ZIMBABWE should make an attempt to understand all Covid-19 variants in circulation in the country before settling for a vaccine, an expert has said.
This comes as Treasury has set aside US$100 million to procure Covid-19 drugs to inoculate at least 60 percent of the population and achieve herd immunity.
With the country still weighing its options on where to source the jabs, the director of the Biotech Institute of Zimbabwe, Professor Brighton Samatanga said the variants,which were found are a product of diagnostic research elsewhere and the country should strive to achieve that level.
In an interview with The Herald, Prof Samatanga who is a molecular biophysicist said buying a vaccine before establishing the number of variants in the country may be costly.
“The variants, which are being identified by other countries are a product of research. Who knows? Maybe there is a Zimbabwean strain which is yet to be identified. Those things need to be cleared before we decide which vaccine to go for, so that we get the most effective vaccine” he said.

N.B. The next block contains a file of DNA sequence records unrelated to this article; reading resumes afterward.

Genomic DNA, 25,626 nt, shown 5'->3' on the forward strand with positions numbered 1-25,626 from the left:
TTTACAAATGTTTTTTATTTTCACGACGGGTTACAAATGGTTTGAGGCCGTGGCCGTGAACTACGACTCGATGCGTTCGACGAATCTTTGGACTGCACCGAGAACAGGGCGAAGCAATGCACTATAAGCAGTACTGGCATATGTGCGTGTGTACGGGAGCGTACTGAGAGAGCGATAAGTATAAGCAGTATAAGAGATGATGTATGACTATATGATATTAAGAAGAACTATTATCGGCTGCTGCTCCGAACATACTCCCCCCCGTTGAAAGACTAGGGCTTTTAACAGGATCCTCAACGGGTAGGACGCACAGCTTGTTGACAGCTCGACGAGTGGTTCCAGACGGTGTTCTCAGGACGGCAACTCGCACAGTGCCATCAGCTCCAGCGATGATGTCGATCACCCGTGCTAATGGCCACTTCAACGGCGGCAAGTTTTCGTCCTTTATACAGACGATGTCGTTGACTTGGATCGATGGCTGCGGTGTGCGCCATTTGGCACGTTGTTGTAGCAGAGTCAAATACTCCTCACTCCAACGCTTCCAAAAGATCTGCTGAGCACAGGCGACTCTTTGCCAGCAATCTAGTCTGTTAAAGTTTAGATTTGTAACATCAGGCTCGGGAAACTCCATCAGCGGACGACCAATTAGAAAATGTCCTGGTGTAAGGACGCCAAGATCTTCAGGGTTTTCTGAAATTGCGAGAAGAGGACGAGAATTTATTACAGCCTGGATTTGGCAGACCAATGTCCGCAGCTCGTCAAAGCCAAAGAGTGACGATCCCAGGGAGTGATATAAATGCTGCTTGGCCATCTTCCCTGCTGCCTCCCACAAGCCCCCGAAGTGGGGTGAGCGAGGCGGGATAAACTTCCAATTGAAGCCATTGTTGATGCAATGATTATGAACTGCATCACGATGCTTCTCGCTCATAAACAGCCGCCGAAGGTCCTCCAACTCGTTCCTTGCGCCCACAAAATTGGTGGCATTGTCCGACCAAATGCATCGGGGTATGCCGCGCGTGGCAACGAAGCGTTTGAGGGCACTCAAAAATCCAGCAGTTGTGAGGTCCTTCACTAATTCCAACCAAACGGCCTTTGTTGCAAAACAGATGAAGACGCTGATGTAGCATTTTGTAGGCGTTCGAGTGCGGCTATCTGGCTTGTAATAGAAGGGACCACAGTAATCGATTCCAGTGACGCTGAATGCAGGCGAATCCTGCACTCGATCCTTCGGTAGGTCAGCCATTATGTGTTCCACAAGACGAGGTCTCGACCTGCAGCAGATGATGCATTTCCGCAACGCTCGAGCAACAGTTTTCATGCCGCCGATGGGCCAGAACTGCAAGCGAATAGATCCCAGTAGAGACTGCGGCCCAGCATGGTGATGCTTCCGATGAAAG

Prof Samatanga, who is a Senior Researcher at the University of Liepzig (Germany) said he is willing to work with the relevant authorities in undertaking the requisite research.
“We recently set up the Biotech Institute of Zimbabwe, after realising that as the world is locked down there is need for Zimbabwe to have self-reliance in areas like genomics, which is the use of DNA sequencing methods, and bioinformatics to sequence, assemble, and analyse the structure and function of genomes.
“We have equipment that could be of use to the country, but it lays unutilised we are ready to partner with the Government. Some of the tests and diagnosis in which people are sending samples to the United Kingdom and South Africa can now be done locally,” he said.
Government has said the country will be thorough in ensuring that all safety and efficacy concerns are answered on the vaccine that will be procured and inoculated.